Featured Story 22 October 2021
Beyond Cancer Treatment
Written by Breann May
Growing resources at the Meredith and Jeannie Ray Cancer Center allows patient care to go beyond treatment
Grant funding awarded to the Meredith and Jeannie Ray Cancer Center has created growing resources to cancer patients, going beyond radiation and infusion treatments.
At Ivinson, we are committed to healing our community with, compassionate, inclusive care of the whole person. Ivinson’s Cancer Center with help from rehabilitation, has created programs that are dedicated to that healing throughout the continuum of cancer care.
Funding granted by the Wyoming Breast Cancer Initiative has created and sustained Ivinson’s Surviving and Thriving After Cancer (STAC) program, Jeannie’s Boutique and newly implemented Oncology Nurse Navigator program. These programs provide valuable resources to patients from prevention, navigating treatment and helping patients on the road to recovery and into survivorship.
Ivinson’s Nurse Navigator Program is giving patients a powerful tool to help them through their healthcare journey, someone to lead the way. That someone is Oncology Nurse Navigator, Laurie Heath.
“Nurse Navigation is a new program that we started here at the Cancer Center. A navigator will meet with a patient right when they are diagnosed with cancer, particularly a breast cancer patient,” Laurie explained of her role. “When they have been told they have cancer, I will contact them and be that person that can help them through the journey of cancer and the treatment and survivorship.”
Programs like the Oncology Nurse Navigator program look to fil in the gaps for cancer patients, helping outside of scheduled treatment. They provide support, community, resources and empower patients beyond their cancer diagnosis.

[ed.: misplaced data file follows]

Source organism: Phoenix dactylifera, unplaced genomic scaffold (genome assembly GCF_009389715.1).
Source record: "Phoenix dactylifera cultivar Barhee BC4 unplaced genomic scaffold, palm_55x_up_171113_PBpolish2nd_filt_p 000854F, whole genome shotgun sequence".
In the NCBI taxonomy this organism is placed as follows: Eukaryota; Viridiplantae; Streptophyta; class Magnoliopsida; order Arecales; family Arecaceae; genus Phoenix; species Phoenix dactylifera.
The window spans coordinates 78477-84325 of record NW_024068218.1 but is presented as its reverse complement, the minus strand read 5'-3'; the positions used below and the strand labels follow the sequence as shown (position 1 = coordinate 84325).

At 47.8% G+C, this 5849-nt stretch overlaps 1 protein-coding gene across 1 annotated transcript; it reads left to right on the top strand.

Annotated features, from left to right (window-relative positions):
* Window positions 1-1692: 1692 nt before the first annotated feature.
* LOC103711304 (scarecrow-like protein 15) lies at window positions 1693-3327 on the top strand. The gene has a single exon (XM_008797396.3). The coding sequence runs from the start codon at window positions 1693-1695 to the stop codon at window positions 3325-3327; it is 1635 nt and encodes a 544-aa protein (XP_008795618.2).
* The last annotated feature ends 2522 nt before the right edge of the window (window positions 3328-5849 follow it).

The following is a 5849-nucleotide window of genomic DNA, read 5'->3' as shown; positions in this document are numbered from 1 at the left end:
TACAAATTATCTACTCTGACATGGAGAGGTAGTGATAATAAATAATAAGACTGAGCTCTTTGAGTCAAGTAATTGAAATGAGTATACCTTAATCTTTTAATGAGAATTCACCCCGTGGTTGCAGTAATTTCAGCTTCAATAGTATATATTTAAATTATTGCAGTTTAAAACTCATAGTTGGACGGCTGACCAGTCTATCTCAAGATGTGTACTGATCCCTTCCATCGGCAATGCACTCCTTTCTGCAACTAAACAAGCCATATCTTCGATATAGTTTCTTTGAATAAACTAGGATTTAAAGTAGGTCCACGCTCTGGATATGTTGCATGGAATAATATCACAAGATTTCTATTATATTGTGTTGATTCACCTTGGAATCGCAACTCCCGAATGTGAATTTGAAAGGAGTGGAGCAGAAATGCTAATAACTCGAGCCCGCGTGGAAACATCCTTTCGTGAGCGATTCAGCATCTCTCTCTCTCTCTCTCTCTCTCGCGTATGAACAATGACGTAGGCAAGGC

“The best part about our Cancer Center is that we are very people and patient centered,” Laurie said. “We have an incredible staff that cares about you as a patient and care about doing the right thing. Our cancer center team is extremely qualified.”
Working with patients receiving chemotherapy and radiation treatment, the Cancer Center team has taken healing beyond the treatment room and has dedicated resources to caring for patients dealing with other effects of cancer treatment.
Jeannie’s Boutique was established with WBCI funds with the purpose of addressing vulnerability and body image for breast cancer patients. Founded to help breast cancer patients who have undergone mastectomies, lumpectomies or breast reconstruction, the program has since expanded to provide services and products to all cancer patients.
The boutique specializes in professional fittings for all of the prosthetics they offer and helping patients restore confidence in their own body image.
“It can be very helpful to your self-image and how you feel about yourself,” Laurie said explaining the varying options they have for patients receiving breast cancer treatment. “If you chose to not have reconstruction, we have quality specialty silicone prosthetics and silicone bras that will help fill out the breasts and can help you feel like you have breasts again. It’s been very positive and very well received. We really encourage women to come and take a look, see what we have to offer and try things on.”
The boutique provides cancer patients across south eastern Wyoming with cost-free specialty services and products with funds granted by the state and from the Wyoming Breast Cancer Initiative. The boutique features products such as wigs, head coverings, camisoles, silicone prosthetics, prosthetic bras and lymphedema prevention sleeves.
“We really hope that we can help patients who have gone through any kind of cancer when they lose their hair,” Laurie said. “We hope that we can provide a service that gives them a little lift and helps them through that very difficult time.”
For all cancer patients that may lose their hair due to cancer treatment, Jeannie’s Boutique offers wigs available to both men and women.
“The ultimate goal of our boutique is to help the patient feel better about themselves,” Laurie said. “As they are going through cancer there are so many changes that can happen. This is one small way that we can help them feel better and to take that worry away from them.”